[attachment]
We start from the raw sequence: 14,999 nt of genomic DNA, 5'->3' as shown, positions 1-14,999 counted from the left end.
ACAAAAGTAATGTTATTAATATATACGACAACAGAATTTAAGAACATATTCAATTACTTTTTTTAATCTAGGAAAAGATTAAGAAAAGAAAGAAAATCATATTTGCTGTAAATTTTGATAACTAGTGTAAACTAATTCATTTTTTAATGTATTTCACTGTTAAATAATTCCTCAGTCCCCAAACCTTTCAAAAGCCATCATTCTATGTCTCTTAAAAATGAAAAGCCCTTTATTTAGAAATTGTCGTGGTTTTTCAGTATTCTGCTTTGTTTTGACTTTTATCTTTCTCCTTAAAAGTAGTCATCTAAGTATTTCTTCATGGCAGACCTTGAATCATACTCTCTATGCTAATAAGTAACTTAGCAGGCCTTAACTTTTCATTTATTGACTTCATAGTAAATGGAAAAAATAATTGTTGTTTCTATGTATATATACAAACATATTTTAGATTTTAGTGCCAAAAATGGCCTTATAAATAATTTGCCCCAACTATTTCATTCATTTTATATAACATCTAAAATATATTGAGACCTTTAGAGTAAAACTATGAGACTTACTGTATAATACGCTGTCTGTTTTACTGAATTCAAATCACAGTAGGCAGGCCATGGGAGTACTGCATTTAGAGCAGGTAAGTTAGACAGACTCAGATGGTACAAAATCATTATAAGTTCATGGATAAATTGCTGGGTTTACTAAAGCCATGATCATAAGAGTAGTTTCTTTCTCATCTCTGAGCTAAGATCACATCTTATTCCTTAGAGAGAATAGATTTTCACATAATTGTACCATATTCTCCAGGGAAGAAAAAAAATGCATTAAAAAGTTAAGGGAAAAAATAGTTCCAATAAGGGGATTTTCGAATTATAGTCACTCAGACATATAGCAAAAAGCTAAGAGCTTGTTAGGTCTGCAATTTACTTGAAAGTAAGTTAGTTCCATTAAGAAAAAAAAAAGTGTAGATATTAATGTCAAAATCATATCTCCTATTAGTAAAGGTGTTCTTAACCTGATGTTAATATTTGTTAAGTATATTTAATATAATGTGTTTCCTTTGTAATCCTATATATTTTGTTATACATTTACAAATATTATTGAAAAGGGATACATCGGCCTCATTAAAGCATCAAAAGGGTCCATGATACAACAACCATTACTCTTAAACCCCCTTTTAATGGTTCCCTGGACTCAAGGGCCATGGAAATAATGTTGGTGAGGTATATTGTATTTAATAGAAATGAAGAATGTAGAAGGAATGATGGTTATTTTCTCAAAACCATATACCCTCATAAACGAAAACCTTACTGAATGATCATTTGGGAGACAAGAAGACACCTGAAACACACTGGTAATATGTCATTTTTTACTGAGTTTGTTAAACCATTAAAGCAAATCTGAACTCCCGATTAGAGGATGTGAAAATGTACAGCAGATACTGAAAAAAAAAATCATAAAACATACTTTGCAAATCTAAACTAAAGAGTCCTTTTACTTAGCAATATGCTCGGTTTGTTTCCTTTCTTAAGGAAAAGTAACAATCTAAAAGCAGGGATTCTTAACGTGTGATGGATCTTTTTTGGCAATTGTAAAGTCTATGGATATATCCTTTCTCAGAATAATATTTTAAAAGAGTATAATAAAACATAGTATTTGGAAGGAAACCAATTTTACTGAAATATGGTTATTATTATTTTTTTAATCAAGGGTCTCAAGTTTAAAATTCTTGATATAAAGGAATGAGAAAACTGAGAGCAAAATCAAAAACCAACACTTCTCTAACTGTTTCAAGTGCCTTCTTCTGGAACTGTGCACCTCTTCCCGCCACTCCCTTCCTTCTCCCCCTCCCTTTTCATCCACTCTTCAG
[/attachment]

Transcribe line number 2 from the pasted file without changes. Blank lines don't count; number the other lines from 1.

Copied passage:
ACAAAAGTAATGTTATTAATATATACGACAACAGAATTTAAGAACATATTCAATTACTTTTTTTAATCTAGGAAAAGATTAAGAAAAGAAAGAAAATCATATTTGCTGTAAATTTTGATAACTAGTGTAAACTAATTCATTTTTTAATGTATTTCACTGTTAAATAATTCCTCAGTCCCCAAACCTTTCAAAAGCCATCATTCTATGTCTCTTAAAAATGAAAAGCCCTTTATTTAGAAATTGTCGTGGTTTTTCAGTATTCTGCTTTGTTTTGACTTTTATCTTTCTCCTTAAAAGTAGTCATCTAAGTATTTCTTCATGGCAGACCTTGAATCATACTCTCTATGCTAATAAGTAACTTAGCAGGCCTTAACTTTTCATTTATTGACTTCATAGTAAATGGAAAAAATAATTGTTGTTTCTATGTATATATACAAACATATTTTAGATTTTAGTGCCAAAAATGGCCTTATAAATAATTTGCCCCAACTATTTCATTCATTTTATATAACATCTAAAATATATTGAGACCTTTAGAGTAAAACTATGAGACTTACTGTATAATACGCTGTCTGTTTTACTGAATTCAAATCACAGTAGGCAGGCCATGGGAGTACTGCATTTAGAGCAGGTAAGTTAGACAGACTCAGATGGTACAAAATCATTATAAGTTCATGGATAAATTGCTGGGTTTACTAAAGCCATGATCATAAGAGTAGTTTCTTTCTCATCTCTGAGCTAAGATCACATCTTATTCCTTAGAGAGAATAGATTTTCACATAATTGTACCATATTCTCCAGGGAAGAAAAAAAATGCATTAAAAAGTTAAGGGAAAAAATAGTTCCAATAAGGGGATTTTCGAATTATAGTCACTCAGACATATAGCAAAAAGCTAAGAGCTTGTTAGGTCTGCAATTTACTTGAAAGTAAGTTAGTTCCATTAAGAAAAAAAAAAGTGTAGATATTAATGTCAAAATCATATCTCCTATTAGTAAAGGTGTTCTTAACCTGATGTTAATATTTGTTAAGTATATTTAATATAATGTGTTTCCTTTGTAATCCTATATATTTTGTTATACATTTACAAATATTATTGAAAAGGGATACATCGGCCTCATTAAAGCATCAAAAGGGTCCATGATACAACAACCATTACTCTTAAACCCCCTTTTAATGGTTCCCTGGACTCAAGGGCCATGGAAATAATGTTGGTGAGGTATATTGTATTTAATAGAAATGAAGAATGTAGAAGGAATGATGGTTATTTTCTCAAAACCATATACCCTCATAAACGAAAACCTTACTGAATGATCATTTGGGAGACAAGAAGACACCTGAAACACACTGGTAATATGTCATTTTTTACTGAGTTTGTTAAACCATTAAAGCAAATCTGAACTCCCGATTAGAGGATGTGAAAATGTACAGCAGATACTGAAAAAAAAAATCATAAAACATACTTTGCAAATCTAAACTAAAGAGTCCTTTTACTTAGCAATATGCTCGGTTTGTTTCCTTTCTTAAGGAAAAGTAACAATCTAAAAGCAGGGATTCTTAACGTGTGATGGATCTTTTTTGGCAATTGTAAAGTCTATGGATATATCCTTTCTCAGAATAATATTTTAAAAGAGTATAATAAAACATAGTATTTGGAAGGAAACCAATTTTACTGAAATATGGTTATTATTATTTTTTTAATCAAGGGTCTCAAGTTTAAAATTCTTGATATAAAGGAATGAGAAAACTGAGAGCAAAATCAAAAACCAACACTTCTCTAACTGTTTCAAGTGCCTTCTTCTGGAACTGTGCACCTCTTCCCGCCACTCCCTTCCTTCTCCCCCTCCCTTTTCATCCACTCTTCAG